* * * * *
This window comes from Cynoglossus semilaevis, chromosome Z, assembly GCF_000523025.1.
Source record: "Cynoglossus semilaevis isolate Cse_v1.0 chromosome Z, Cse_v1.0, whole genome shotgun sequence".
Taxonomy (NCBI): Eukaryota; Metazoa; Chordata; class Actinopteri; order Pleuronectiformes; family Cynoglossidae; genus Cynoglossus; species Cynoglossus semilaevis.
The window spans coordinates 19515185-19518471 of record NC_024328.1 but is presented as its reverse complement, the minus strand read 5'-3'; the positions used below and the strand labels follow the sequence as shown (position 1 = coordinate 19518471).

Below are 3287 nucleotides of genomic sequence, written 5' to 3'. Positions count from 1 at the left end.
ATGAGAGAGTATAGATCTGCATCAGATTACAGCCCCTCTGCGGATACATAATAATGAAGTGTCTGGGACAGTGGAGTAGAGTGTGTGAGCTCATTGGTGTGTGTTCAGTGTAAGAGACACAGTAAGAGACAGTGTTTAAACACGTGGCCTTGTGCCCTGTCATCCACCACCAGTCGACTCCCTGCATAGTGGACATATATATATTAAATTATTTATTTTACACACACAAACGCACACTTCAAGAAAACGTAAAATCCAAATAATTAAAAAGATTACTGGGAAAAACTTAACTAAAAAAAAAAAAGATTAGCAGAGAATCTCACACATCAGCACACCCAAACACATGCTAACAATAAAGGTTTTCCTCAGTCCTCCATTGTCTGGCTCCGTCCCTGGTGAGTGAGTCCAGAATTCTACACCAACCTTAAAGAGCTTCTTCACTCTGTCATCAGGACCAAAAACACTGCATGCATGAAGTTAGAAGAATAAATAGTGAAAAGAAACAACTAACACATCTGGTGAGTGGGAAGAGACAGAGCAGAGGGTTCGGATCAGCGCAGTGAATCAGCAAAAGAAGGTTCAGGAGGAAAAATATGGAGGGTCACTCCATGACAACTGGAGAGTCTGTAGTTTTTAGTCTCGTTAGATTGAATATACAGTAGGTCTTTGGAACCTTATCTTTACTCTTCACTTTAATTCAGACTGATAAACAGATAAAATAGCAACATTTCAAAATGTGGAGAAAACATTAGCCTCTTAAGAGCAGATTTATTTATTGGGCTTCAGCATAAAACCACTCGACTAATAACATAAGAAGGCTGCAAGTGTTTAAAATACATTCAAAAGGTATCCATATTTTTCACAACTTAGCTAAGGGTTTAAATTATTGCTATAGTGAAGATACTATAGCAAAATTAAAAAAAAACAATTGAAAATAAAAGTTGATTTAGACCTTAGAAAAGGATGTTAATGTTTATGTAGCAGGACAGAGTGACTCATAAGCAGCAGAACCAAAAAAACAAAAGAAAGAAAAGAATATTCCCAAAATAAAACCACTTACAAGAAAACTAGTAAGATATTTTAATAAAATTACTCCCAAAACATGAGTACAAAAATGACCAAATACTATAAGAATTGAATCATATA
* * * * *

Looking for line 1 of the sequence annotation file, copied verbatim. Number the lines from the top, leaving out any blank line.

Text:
This window comes from Cynoglossus semilaevis, chromosome Z, assembly GCF_000523025.1.